There are three months until Tidjane Thiam turns up at Credit Suisse and Brady Dougan steps down to run marathons or start a ranch in Illinois. That gives plenty of time for Credit Suisse employees to fret about likely changes under their new boss. If you work in the investment bank, the new regime will almost certainly be bad. This is why.
1. The private bank and asset management businesses at Credit Suisse will be fine
Thiam knows nothing about investment banking. A McKinsey Consultant, bureaucrat and government minister with an MBA, he’s spent the last five years as chief executive of an insurance company.
Unfortunately, a lack of investment banking knowledge seems to have been Thiam’s appeal. Announcing his appointment, Credit Suisse chairman Urs Rohner said Thiam’s “extensive international experience” in “wealth and asset management” were good things. – There was no mention of investment banking. None at all.
Given Thiam’s background, analysts at Deutsche predict, an emphasis on asset-based annuity income streams (wealth management)… over trading income streams.” They point out that this stability will be good for Credit Suisse’s share price – which might explain why it’s risen by 7% this morning.
2. Credit Suisse’s Asian businesses will benefit
Thiam is big on Asia. At Prudential, he successfully focused on selling insurance products to the fast growing and under-insured middle classes. The company was the market leader in around half the countries it operated in.
At Credit Suisse, it’s therefore highly likely that Thiam will seek to develop the bank’s Asian wealth and asset management businesses. The bank already named Benjamin Cavalli as its new Singapore-based head of South East Asian private banking last October. Finance Asia notes that Asia Pacific only accounts for 10% of the assets under management at Credit Suisse’s private bank, but that they’re growing at a rate of 16% per year. This will be an easy win.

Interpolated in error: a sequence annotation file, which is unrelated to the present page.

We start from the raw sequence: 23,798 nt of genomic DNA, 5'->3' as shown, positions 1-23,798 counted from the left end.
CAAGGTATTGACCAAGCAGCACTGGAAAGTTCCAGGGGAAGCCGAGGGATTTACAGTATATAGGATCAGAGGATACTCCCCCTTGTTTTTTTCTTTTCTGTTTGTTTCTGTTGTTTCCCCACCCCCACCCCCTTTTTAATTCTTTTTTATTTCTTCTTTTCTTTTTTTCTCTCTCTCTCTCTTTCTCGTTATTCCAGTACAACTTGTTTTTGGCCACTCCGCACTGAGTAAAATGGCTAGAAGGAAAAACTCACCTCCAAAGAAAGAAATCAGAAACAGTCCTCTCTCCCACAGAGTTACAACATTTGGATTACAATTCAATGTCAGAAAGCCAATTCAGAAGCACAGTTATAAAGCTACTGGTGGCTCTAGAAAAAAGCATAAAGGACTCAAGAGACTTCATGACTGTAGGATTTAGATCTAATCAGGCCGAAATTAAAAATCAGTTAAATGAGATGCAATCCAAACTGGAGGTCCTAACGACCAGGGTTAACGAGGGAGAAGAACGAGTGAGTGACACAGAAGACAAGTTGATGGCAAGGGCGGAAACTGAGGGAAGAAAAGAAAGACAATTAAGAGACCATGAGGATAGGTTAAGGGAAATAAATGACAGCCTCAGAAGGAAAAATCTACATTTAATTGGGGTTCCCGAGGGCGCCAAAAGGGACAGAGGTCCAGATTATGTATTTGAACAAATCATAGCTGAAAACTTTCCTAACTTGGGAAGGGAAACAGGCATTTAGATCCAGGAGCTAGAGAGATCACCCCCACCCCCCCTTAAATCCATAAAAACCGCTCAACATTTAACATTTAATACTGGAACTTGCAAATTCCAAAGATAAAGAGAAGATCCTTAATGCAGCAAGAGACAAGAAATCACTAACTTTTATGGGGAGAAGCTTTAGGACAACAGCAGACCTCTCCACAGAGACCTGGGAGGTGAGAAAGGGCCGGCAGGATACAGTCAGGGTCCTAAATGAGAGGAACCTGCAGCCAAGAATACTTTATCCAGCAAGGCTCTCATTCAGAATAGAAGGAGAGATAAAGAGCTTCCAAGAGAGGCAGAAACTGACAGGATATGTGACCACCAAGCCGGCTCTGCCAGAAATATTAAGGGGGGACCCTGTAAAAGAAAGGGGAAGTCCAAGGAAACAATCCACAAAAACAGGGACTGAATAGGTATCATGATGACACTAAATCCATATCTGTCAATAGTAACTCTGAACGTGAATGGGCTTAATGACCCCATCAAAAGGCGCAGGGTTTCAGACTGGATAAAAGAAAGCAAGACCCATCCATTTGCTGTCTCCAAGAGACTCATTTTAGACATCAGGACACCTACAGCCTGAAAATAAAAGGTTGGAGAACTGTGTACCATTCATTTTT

3. Credit Suisse’s investment bank will suffer, especially in fixed income and especially in the US
If Thiam’s arrival is good for Asia and wealth management, it’s almost certainly bad for the investment bank.
Credit Suisse is aiming for a 70% cost-revenue ratio across its investment bank. In 2014, costs accounted for 85% of revenues across the investment bank and 71% of revenues in the ‘core’ investment bank. Credit Suisse is already in the middle of a cost-cutting programme which disproportionately targets the investment bank, and under which a further CHF300m of investment banking costs are due to be taken out this year.
Under Thiam things could, however, get much – much – worse. Analysts at Deutsche Bank point out that Credit Suisse could benefit from a ‘FICC-exit scenario’ in which all but a small ‘facilitation revenue stream’ is removed from the fixed income sales and trading business. Although this might cut Credit Suisse’s overall earnings by up to 21%, they say this would be positive for the bank’s leverage ratio and for its return on equity.
Credit Suisse’s large US investment banking business looks especially exposed without the support of Brady Dougan. Credit Suisse Securities currently has 2,802 people employed in New York City according to FINRA. That could soon change.
4. Credit Suisse’s share price will rise, but investment banking pay could fall
Credit Suisse’s investment bankers just got a pay rise. In 2014, average pay per head rose 8%. This sort of thing could stop once a non-investment banker is in charge. Fortunately, a rising share price will be positive for anyone with deferred stock from previous years.
5. Current hiring plans will be put on hold
Don’t expect Credit Suisse to finalize any strategic hiring plans until the new CEO has settled in. The Swiss bank has been recruiting in M&A and securitized products. Not any more.